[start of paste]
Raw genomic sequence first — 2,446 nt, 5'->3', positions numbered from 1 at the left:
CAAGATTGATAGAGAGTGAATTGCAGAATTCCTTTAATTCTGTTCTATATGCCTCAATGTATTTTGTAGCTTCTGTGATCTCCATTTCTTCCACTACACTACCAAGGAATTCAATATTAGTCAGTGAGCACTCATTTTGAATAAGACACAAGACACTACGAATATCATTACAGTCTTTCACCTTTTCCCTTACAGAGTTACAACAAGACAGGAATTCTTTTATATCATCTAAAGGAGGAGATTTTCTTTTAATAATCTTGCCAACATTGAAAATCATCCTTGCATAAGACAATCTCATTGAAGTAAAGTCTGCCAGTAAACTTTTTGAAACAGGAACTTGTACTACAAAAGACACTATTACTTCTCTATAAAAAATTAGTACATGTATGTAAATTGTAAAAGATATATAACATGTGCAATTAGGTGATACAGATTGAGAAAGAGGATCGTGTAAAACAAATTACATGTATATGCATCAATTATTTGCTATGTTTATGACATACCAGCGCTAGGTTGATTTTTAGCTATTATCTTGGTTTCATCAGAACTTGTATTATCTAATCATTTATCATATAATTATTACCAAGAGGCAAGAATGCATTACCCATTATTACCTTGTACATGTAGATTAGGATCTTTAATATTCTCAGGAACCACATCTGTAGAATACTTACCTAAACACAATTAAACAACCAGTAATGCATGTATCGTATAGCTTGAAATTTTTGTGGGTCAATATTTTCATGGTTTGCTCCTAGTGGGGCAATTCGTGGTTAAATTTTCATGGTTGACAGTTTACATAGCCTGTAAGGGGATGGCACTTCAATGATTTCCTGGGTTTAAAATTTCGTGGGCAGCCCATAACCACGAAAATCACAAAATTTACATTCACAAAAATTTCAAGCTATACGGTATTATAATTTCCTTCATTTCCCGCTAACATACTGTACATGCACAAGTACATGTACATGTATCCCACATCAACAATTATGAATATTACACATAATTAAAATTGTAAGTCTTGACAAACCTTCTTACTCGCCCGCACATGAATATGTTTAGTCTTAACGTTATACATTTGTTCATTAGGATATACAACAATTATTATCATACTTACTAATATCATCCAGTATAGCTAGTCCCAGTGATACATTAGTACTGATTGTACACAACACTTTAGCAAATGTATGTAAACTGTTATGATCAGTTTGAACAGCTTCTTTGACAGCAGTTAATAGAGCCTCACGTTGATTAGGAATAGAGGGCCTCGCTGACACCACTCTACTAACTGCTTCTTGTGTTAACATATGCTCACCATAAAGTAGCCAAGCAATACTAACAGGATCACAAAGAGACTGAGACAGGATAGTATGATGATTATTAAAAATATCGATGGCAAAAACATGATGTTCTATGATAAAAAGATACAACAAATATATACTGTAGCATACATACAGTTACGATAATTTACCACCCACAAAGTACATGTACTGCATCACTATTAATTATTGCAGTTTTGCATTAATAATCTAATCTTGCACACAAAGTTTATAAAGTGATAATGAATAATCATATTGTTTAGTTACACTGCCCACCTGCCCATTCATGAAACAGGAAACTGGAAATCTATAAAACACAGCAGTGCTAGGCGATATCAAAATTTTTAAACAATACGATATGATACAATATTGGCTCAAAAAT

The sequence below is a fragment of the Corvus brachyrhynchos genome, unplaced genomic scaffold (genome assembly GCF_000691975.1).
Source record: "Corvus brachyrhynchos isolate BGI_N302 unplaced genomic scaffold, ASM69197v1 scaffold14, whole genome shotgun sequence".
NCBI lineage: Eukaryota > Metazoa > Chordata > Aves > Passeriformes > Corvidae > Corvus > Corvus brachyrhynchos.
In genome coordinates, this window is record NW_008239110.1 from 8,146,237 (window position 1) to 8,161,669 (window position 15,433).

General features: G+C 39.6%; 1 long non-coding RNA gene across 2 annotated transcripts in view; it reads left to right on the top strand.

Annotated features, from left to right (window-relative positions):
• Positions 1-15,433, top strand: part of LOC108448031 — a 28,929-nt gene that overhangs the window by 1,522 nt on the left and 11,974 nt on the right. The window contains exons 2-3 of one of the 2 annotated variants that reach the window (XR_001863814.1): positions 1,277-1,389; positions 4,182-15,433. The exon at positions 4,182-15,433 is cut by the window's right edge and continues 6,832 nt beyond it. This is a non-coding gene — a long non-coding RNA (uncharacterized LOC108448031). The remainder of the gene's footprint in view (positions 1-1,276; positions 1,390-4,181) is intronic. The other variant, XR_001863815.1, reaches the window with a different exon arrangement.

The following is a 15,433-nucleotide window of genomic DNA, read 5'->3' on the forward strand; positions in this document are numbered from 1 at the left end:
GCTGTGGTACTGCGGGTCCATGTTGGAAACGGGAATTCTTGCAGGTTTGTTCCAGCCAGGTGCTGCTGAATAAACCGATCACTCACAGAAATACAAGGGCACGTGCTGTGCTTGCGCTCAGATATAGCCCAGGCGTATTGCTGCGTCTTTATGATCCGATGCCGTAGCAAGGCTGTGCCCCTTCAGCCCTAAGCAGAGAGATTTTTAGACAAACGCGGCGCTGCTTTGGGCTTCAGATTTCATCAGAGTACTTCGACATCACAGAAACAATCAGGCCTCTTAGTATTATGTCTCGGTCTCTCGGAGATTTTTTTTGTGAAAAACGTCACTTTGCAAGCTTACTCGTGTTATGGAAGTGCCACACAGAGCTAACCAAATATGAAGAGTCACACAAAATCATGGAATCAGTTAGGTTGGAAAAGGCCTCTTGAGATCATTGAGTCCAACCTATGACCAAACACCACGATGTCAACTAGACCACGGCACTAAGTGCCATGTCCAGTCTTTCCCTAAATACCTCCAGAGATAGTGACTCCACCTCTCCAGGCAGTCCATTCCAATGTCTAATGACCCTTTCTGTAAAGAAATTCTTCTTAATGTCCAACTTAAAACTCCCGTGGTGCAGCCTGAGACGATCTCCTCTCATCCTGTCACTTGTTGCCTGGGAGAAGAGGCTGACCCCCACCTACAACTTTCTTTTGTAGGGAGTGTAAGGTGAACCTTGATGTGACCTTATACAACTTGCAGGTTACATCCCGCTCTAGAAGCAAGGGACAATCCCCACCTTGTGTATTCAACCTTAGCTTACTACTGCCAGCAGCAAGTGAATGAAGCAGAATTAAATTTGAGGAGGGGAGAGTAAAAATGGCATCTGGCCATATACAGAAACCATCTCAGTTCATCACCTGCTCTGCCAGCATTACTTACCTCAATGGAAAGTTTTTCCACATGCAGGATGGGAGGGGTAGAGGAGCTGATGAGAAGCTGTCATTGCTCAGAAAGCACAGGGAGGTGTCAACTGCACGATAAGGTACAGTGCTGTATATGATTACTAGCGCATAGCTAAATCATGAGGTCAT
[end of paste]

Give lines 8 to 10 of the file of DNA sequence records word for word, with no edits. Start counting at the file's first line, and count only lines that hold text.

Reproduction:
Annotated features, from left to right (window-relative positions):
• Positions 1-15,433, top strand: part of LOC108448031 — a 28,929-nt gene that overhangs the window by 1,522 nt on the left and 11,974 nt on the right. The window contains exons 2-3 of one of the 2 annotated variants that reach the window (XR_001863814.1): positions 1,277-1,389; positions 4,182-15,433. The exon at positions 4,182-15,433 is cut by the window's right edge and continues 6,832 nt beyond it. This is a non-coding gene — a long non-coding RNA (uncharacterized LOC108448031). The remainder of the gene's footprint in view (positions 1-1,276; positions 1,390-4,181) is intronic. The other variant, XR_001863815.1, reaches the window with a different exon arrangement.

The following is a 15,433-nucleotide window of genomic DNA, read 5'->3' on the forward strand; positions in this document are numbered from 1 at the left end: